On May 6, 1988, asserting diversity jurisdiction, ICP sued Associated in the United States District Court for the Central District of California. The case proceeded to a bench trial and, on April 28, 1989, judgment was entered for Associated.


I. Standard of Review


Pursuant to Rule 52(a) of the Federal Rules of Civil Procedure, "[f]indings of fact, whether based on oral or documentary evidence, shall not be set aside unless clearly erroneous...." The Rule, however, does not apply to a district court's interpretation of law, which is reviewed de novo. Pullman-Standard v. Swint, 456 U.S. 273, 287, 102 S.Ct. 1781, 1789, 72 L.Ed.2d 66 (1982); State Farm Fire and Casualty Co. v. Abraio, 874 F.2d 619, 621 (9th Cir.1989). Furthermore, the district court's conclusions may be set aside if they are based upon an erroneous interpretation of the law. Pullman-Standard, 456 U.S. at 287, 102 S.Ct. at 1789.


Generally, the interpretation of a contract is considered a mixed question of law and fact. James B. Lansing Sound, Inc. v. National Union Fire Ins. Co., 801 F.2d 1560, 1564 (9th Cir.1986). Hence, we review de novo "[w]hen the district court's interpretation is based on an analysis of the contractual language and the principles of contract interpretation," and we review under a clearly erroneous standard "when the [district court's] interpretation focuses on extrinsic evidence of related facts...." Lawyers Title Ins. Corp. v. Honolulu Fed. Sav. and Loan Ass'n, 900 F.2d 159, 162 (9th Cir.1990).


In this case, the district court concluded that ICP breached the notice clause or requirement in the reinsurance contract, and that Associated was prejudiced. Since the district court's findings were based upon "an analysis of the contractual language" and its conclusions of California law, they are subject to de novo review. Lansing Sound, 801 F.2d at 1564.

II. Applicable Law


In this diversity case governed by the substantive law of insurance of California, we are required to "ascertain from all the available data what the state law is and apply it...." West v. American Telephone and Telegraph Co., 311 U.S. 223, 237, 61 S.Ct. 179, 183, 85 L.Ed. 139 (1940). In the absence of a decision by the state's highest court, "this court looks to decisions by intermediate appellate state courts for guidance." State Farm, 874 F.2d at 621. Indeed, state intermediate appellate court decisions are " 'not to be disregarded by a federal court unless it is convinced by other persuasive data that the highest court of the state would decide otherwise.' " Dimidowich v. Bell & Howell, 803 F.2d 1473, 1482 (9th Cir.1986) (quoting West, 311 U.S. at 237, 61 S.Ct. at 183). It is understood that "well-reasoned decisions from other jurisdictions" may also be considered. Takahashi v. Loomis Armored Car Serv., 625 F.2d 314, 316 (9th Cir.1980).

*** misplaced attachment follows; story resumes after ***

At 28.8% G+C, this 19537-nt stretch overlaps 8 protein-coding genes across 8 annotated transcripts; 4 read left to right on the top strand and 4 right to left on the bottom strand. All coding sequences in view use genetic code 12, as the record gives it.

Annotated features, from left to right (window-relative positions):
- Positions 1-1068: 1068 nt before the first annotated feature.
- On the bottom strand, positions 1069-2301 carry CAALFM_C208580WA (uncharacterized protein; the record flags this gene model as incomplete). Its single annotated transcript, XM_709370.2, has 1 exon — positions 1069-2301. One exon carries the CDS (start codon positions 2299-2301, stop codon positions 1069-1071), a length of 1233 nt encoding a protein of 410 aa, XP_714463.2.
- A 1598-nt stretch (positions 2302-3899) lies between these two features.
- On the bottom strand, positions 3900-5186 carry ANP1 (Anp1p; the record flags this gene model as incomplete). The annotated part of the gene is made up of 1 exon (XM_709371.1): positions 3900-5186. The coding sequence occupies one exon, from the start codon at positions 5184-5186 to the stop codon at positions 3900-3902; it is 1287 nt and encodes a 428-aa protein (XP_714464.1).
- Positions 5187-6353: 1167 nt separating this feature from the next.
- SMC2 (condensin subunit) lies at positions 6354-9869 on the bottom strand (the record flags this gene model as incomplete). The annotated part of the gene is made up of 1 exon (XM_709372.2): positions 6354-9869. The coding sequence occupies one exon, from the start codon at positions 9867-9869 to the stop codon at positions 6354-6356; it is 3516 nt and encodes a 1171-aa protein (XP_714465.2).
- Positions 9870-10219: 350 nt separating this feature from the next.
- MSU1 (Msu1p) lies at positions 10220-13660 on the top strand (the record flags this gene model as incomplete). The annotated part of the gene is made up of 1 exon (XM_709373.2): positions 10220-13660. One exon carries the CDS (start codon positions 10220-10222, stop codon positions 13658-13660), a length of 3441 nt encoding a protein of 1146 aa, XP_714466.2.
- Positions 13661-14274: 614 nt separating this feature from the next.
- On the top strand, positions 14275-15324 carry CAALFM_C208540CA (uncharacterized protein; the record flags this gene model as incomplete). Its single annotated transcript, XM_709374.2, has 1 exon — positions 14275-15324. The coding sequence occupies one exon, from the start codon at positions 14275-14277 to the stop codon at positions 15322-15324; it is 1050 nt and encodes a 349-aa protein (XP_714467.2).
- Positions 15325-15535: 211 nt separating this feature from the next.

Careful research discloses no California Supreme Court case that has addressed the specific question of a notice provision in a reinsurance contract. Hence, we are, as was the district court, required to use our "own best judgment in predicting" how the Supreme Court of California would interpret this reinsurance contract. Takahashi, 625 F.2d at 316.

III. Notice Requirement


A reinsurance contract "is one by which an insurer procures a third person to insure him against loss or liability by reason of such original insurance." Cal.Ins.Code Sec. 620 (West 1972). The language of an insurance contract, like any other contract, "is to govern its interpretation, if the language is clear and explicit, and does not involve an absurdity." Cal.Civ.Code Sec. 1638 (West 1985).